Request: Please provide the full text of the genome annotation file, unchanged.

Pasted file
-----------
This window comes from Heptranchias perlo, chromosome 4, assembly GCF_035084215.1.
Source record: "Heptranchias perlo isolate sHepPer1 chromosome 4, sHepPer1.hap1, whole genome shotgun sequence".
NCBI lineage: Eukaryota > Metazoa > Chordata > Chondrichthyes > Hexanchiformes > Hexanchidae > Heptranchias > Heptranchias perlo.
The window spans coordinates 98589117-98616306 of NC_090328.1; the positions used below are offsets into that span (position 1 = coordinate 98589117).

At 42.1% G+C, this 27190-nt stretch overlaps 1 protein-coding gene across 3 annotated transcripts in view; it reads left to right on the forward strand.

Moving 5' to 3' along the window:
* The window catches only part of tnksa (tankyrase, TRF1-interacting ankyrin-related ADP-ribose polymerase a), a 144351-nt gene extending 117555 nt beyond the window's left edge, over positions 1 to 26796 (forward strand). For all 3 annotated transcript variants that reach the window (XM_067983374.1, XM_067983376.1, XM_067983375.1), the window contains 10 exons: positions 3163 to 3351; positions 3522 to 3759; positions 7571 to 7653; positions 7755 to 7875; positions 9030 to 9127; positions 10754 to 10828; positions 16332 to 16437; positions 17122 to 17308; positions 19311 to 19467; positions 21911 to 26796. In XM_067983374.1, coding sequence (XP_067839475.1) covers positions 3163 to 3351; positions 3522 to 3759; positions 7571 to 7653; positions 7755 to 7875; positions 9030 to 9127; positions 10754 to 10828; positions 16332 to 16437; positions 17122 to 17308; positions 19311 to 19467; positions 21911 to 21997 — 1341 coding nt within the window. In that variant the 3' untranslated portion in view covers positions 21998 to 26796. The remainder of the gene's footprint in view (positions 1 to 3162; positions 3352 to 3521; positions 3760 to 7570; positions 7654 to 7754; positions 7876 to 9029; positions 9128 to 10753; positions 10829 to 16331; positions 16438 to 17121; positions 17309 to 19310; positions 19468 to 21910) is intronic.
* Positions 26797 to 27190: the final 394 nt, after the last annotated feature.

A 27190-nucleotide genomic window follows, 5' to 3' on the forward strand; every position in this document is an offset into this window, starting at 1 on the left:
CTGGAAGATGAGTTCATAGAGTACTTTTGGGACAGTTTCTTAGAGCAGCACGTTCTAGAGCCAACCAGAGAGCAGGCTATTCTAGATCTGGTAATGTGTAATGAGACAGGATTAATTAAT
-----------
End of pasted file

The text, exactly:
This window comes from Heptranchias perlo, chromosome 4, assembly GCF_035084215.1.
Source record: "Heptranchias perlo isolate sHepPer1 chromosome 4, sHepPer1.hap1, whole genome shotgun sequence".
NCBI lineage: Eukaryota > Metazoa > Chordata > Chondrichthyes > Hexanchiformes > Hexanchidae > Heptranchias > Heptranchias perlo.
The window spans coordinates 98589117-98616306 of NC_090328.1; the positions used below are offsets into that span (position 1 = coordinate 98589117).

At 42.1% G+C, this 27190-nt stretch overlaps 1 protein-coding gene across 3 annotated transcripts in view; it reads left to right on the forward strand.

Moving 5' to 3' along the window:
* The window catches only part of tnksa (tankyrase, TRF1-interacting ankyrin-related ADP-ribose polymerase a), a 144351-nt gene extending 117555 nt beyond the window's left edge, over positions 1 to 26796 (forward strand). For all 3 annotated transcript variants that reach the window (XM_067983374.1, XM_067983376.1, XM_067983375.1), the window contains 10 exons: positions 3163 to 3351; positions 3522 to 3759; positions 7571 to 7653; positions 7755 to 7875; positions 9030 to 9127; positions 10754 to 10828; positions 16332 to 16437; positions 17122 to 17308; positions 19311 to 19467; positions 21911 to 26796. In XM_067983374.1, coding sequence (XP_067839475.1) covers positions 3163 to 3351; positions 3522 to 3759; positions 7571 to 7653; positions 7755 to 7875; positions 9030 to 9127; positions 10754 to 10828; positions 16332 to 16437; positions 17122 to 17308; positions 19311 to 19467; positions 21911 to 21997 — 1341 coding nt within the window. In that variant the 3' untranslated portion in view covers positions 21998 to 26796. The remainder of the gene's footprint in view (positions 1 to 3162; positions 3352 to 3521; positions 3760 to 7570; positions 7654 to 7754; positions 7876 to 9029; positions 9128 to 10753; positions 10829 to 16331; positions 16438 to 17121; positions 17309 to 19310; positions 19468 to 21910) is intronic.
* Positions 26797 to 27190: the final 394 nt, after the last annotated feature.

A 27190-nucleotide genomic window follows, 5' to 3' on the forward strand; every position in this document is an offset into this window, starting at 1 on the left:
CTGGAAGATGAGTTCATAGAGTACTTTTGGGACAGTTTCTTAGAGCAGCACGTTCTAGAGCCAACCAGAGAGCAGGCTATTCTAGATCTGGTAATGTGTAATGAGACAGGATTAATTAAT